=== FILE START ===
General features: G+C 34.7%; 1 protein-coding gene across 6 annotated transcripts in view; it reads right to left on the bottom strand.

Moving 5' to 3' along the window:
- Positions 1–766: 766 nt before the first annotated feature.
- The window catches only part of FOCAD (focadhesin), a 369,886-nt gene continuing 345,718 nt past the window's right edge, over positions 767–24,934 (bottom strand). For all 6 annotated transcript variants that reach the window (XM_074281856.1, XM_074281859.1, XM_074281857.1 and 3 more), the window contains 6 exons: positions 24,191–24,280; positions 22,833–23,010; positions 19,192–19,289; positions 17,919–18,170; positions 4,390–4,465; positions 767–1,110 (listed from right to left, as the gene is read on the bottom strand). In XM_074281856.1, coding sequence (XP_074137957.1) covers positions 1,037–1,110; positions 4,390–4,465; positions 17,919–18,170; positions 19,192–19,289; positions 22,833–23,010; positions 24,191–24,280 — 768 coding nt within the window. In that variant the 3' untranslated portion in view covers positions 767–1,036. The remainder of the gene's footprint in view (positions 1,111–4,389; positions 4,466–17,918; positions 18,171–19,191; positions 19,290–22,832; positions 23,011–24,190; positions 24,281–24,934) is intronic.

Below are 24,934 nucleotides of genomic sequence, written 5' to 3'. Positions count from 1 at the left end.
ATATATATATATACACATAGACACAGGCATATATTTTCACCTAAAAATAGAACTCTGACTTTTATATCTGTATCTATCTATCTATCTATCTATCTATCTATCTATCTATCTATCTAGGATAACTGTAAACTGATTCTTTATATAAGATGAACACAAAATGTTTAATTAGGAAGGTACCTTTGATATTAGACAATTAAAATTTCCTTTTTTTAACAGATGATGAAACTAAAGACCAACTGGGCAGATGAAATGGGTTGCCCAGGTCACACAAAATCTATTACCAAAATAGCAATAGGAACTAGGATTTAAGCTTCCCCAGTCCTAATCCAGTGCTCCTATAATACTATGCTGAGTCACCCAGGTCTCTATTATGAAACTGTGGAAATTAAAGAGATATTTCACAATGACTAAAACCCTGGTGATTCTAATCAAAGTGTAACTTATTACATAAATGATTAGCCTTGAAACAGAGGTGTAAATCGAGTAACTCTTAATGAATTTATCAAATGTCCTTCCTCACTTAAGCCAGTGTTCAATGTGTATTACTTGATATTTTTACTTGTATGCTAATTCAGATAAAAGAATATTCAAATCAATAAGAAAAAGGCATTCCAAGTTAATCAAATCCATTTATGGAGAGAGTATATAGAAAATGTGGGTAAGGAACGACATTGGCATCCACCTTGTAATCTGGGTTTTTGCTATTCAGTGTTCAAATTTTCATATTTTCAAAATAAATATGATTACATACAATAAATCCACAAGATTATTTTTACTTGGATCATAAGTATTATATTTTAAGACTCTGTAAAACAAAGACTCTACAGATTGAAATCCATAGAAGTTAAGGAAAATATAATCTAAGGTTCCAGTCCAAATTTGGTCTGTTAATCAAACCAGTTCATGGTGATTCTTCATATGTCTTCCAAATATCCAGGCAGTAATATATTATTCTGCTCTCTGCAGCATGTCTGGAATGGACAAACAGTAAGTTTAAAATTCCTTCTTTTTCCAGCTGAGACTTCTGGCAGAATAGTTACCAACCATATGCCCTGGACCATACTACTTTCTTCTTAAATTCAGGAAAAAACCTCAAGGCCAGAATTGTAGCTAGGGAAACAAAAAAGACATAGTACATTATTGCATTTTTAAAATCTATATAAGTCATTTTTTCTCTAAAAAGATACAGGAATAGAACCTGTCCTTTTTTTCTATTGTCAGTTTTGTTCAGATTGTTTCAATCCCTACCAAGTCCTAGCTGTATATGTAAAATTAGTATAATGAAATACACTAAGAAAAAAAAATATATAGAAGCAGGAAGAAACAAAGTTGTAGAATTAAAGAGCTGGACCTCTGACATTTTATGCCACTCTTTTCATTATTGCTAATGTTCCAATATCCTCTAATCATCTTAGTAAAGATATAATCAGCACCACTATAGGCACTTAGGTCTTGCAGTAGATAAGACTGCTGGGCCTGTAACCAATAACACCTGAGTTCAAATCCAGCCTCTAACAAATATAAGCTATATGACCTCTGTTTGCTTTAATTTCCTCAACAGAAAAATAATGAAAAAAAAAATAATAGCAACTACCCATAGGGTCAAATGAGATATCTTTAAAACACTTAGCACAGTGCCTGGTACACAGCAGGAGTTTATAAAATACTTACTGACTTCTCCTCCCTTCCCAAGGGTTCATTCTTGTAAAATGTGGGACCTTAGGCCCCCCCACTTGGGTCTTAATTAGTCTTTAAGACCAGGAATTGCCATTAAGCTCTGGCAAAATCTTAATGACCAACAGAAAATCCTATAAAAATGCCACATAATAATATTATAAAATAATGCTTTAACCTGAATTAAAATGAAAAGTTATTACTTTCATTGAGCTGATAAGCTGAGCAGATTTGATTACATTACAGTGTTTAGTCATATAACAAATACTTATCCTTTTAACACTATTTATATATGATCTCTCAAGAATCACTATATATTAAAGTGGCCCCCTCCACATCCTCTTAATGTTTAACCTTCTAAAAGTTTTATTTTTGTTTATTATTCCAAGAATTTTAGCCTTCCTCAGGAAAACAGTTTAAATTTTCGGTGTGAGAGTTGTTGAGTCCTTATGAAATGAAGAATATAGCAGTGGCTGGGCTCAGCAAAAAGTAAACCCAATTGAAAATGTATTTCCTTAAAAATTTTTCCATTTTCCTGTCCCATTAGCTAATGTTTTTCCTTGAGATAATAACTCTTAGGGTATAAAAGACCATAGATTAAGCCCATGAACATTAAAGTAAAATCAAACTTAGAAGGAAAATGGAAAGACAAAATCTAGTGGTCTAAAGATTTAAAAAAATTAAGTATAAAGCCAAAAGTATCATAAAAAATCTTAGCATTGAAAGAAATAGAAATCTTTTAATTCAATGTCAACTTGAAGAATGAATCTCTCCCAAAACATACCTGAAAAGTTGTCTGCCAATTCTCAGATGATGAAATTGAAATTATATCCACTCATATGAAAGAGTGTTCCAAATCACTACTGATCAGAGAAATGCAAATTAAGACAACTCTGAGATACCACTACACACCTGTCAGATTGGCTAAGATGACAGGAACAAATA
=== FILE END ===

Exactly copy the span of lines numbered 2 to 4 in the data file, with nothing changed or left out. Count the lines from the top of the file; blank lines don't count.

Moving 5' to 3' along the window:
- Positions 1–766: 766 nt before the first annotated feature.
- The window catches only part of FOCAD (focadhesin), a 369,886-nt gene continuing 345,718 nt past the window's right edge, over positions 767–24,934 (bottom strand). For all 6 annotated transcript variants that reach the window (XM_074281856.1, XM_074281859.1, XM_074281857.1 and 3 more), the window contains 6 exons: positions 24,191–24,280; positions 22,833–23,010; positions 19,192–19,289; positions 17,919–18,170; positions 4,390–4,465; positions 767–1,110 (listed from right to left, as the gene is read on the bottom strand). In XM_074281856.1, coding sequence (XP_074137957.1) covers positions 1,037–1,110; positions 4,390–4,465; positions 17,919–18,170; positions 19,192–19,289; positions 22,833–23,010; positions 24,191–24,280 — 768 coding nt within the window. In that variant the 3' untranslated portion in view covers positions 767–1,036. The remainder of the gene's footprint in view (positions 1,111–4,389; positions 4,466–17,918; positions 18,171–19,191; positions 19,290–22,832; positions 23,011–24,190; positions 24,281–24,934) is intronic.